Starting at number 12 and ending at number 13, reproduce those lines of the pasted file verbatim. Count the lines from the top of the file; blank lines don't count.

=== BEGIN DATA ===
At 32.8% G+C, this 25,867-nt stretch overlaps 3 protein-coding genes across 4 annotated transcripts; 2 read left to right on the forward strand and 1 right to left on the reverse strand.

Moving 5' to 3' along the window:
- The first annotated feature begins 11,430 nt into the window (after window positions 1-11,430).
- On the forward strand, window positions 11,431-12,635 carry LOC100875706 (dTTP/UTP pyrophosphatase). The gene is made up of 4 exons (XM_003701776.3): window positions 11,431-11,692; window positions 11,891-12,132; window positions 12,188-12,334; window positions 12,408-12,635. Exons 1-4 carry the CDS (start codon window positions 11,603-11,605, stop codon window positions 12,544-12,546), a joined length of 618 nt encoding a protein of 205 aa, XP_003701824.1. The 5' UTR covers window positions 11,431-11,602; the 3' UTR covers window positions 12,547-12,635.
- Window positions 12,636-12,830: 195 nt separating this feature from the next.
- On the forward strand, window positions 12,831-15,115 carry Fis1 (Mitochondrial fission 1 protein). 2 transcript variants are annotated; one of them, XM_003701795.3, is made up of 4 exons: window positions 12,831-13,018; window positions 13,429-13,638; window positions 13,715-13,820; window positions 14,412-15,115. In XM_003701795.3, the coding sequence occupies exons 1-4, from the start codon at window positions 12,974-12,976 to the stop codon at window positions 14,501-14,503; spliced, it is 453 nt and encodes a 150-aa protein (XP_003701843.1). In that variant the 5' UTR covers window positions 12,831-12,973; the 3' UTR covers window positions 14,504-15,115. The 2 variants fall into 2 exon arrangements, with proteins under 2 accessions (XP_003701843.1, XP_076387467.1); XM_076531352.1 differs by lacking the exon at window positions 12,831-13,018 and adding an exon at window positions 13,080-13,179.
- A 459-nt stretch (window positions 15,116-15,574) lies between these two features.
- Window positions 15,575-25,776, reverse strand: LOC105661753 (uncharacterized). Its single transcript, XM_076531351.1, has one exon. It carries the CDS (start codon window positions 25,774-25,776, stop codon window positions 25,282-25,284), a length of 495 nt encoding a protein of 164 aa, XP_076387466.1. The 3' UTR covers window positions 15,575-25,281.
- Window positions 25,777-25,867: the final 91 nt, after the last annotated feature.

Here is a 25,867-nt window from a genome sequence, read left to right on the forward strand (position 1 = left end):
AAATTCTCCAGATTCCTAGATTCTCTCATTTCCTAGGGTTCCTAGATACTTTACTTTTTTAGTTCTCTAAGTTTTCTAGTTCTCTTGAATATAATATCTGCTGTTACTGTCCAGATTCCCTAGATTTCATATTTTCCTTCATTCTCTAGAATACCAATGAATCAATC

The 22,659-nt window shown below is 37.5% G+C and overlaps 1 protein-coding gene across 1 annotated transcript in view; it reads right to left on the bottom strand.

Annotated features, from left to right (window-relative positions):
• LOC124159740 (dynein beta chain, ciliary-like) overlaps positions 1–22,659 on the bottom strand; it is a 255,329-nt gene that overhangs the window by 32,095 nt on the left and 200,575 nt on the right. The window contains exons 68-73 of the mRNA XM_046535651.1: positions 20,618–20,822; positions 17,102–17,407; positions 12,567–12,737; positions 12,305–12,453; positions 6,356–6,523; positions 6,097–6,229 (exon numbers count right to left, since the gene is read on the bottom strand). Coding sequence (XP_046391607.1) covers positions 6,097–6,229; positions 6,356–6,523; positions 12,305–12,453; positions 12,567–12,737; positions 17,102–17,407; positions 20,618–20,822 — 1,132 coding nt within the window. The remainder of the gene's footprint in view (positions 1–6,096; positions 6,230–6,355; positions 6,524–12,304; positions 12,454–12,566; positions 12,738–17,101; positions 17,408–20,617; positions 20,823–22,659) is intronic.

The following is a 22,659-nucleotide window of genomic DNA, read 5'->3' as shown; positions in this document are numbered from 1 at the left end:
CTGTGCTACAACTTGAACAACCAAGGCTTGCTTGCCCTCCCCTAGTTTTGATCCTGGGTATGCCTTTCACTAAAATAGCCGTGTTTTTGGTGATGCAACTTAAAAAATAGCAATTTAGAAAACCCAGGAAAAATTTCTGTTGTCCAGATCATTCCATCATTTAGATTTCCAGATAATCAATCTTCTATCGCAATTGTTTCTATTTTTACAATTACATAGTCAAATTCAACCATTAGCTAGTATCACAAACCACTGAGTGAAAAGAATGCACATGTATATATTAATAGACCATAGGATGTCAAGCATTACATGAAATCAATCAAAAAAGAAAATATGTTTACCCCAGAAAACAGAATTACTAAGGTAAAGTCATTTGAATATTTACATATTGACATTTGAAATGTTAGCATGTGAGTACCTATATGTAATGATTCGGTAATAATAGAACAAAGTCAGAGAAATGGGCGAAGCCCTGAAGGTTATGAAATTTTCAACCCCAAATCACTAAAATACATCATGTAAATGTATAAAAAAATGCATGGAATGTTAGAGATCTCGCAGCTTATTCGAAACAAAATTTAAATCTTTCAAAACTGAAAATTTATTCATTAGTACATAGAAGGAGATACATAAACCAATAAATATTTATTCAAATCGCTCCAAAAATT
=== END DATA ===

The 22,659-nt window shown below is 37.5% G+C and overlaps 1 protein-coding gene across 1 annotated transcript in view; it reads right to left on the bottom strand.

Annotated features, from left to right (window-relative positions):